Alex Marshall's heart thumps hard against the inside of his ribcage as he turns his key and opens the front door. He tries to steady his breathing, but no matter how many mental reminders he issues, it remains shallow and quick. He has never enjoyed lying, never even taken a momentary thrill from it, and this is no little white lie -- regardless of what Diane has been insisting. 

"I come bearing cupcakes!" he announces, probably a bit too loudly. The house is dark except for the warm, bouncing glow of the television and a distant light from the back hallway. His fiancée is curled up on the couch in track pants. 

"That's serious music to my ears." Trevor sets his wine glass on the coffee table and unfurls his long legs from beneath himself. "Everything go okay?"

"What? Yeah. Everything's-- everything is fine. Sorry."

"Where did you have to go so suddenly? On a Saturday night?"

Alex has rehearsed the cover story over and over, but he still has to drag it onto his brain's main stage and test it once more, quickly, before he allows it to have the spotlight. 

"It was Don and Helen. They're at that dinner party for Paula. They were worried they had left their garage open." At various stages of developing the tale, he had an addition about how they've been paranoid about safety ever since Courtney was killed, but invoking his late friend's name in his stupid lie feels like a request -- no, a plea -- for karma to come strike him down. 

"Oh. Huh. That was nice of you." Trevor really does seem to accept it. "What kind of cupcakes do we have here?"

Alex feels queasy as he places the box on the nearby dining table. "Um, I didn't want to take any chances, so I got four--"

"Four? For two of us?"

"Let's indulge," he says with a weak smile. Truthfully, he was moving so hurriedly when he stopped by the shop, and he couldn't get his brain to focus; all it could think about was the very pregnant Yvette, and the way they seemed to hit it off, and how he never should have gone to meet her in the first place, knowing that Trevor has said he isn't ready to adopt so soon.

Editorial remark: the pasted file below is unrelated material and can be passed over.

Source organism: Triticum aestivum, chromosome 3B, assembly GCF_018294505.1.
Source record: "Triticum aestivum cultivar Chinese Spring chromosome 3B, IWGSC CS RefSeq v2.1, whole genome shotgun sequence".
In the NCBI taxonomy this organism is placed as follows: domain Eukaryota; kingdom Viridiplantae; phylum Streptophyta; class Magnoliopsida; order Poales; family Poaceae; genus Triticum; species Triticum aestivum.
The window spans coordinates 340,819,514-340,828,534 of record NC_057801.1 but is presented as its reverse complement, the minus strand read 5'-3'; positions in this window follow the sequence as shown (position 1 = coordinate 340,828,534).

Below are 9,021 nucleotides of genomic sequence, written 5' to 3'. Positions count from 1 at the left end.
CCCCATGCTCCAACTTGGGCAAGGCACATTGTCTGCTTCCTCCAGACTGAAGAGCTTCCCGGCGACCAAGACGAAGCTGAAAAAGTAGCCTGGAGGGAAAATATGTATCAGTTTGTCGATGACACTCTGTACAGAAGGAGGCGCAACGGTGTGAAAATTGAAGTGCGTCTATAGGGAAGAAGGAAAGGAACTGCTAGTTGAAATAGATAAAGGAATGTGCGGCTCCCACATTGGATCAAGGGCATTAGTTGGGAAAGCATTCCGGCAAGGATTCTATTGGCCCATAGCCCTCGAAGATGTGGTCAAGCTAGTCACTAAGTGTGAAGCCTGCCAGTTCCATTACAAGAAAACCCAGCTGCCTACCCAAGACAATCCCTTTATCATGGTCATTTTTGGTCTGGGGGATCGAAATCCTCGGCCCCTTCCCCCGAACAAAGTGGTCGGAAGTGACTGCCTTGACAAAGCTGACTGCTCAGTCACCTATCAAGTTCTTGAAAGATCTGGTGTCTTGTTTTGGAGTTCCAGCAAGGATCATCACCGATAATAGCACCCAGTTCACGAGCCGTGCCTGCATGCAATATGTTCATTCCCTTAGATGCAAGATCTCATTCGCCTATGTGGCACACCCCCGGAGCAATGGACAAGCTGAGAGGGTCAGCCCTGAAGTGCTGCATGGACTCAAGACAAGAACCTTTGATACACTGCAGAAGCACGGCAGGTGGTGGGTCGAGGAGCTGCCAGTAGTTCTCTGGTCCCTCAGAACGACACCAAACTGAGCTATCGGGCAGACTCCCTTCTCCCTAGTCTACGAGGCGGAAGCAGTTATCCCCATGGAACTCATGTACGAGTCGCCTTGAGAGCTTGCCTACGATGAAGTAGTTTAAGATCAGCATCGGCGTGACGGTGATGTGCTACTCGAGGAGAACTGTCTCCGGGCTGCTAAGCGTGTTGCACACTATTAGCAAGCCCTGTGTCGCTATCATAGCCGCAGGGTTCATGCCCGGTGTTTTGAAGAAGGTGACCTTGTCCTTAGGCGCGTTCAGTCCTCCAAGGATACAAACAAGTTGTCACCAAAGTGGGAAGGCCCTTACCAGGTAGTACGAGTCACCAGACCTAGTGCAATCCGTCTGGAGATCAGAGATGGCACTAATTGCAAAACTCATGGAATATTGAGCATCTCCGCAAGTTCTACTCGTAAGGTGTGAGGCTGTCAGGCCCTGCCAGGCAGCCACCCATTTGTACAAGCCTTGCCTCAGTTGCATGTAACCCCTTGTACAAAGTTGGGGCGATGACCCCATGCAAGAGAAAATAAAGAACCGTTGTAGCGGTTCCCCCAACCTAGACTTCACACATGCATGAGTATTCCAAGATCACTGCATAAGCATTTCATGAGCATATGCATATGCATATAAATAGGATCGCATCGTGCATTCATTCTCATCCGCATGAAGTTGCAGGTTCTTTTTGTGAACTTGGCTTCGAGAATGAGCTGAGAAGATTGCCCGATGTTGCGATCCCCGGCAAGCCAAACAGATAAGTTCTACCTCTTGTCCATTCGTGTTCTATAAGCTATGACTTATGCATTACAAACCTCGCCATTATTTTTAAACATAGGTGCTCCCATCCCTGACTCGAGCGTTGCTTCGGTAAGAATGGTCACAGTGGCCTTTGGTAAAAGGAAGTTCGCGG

"Red velvet... chocolate-peanut butter... s'mores... and this last one is, uh..." He has to study it for a few seconds.

"That looks like the salted caramel to me."

"Yeah. That's it. Salted caramel."

Trevor darts in and plants his lips on Alex's cheek. "You're the best. Do you know that?"

Alex's stomach sinks as he shrugs a shoulder into his ear. 


Molly lingers in the den after Paula returns to her guests. She fires off a text to Brent that Spencer spilled the beans and that the boys know about him and Claire, but that she has it under control. He responds quickly, thanking her for doing that and saying that Claire already let him know.

Of course, Molly thinks with a bitterness that horrifies her. Brent and Claire are both single, consenting adults -- or were. She is the one who ended the marriage. That’s all there is to it. 

“There you are,” a voice declares, and she looks up to see Conrad Halston at the entrance to the den.

“Hey. How was the rest of dinner? No more incidents?"

“Not a single one. How are you doing?"

She flaps a hand through the air as if waving off the concern. “Oh, I’m fine. More than fine."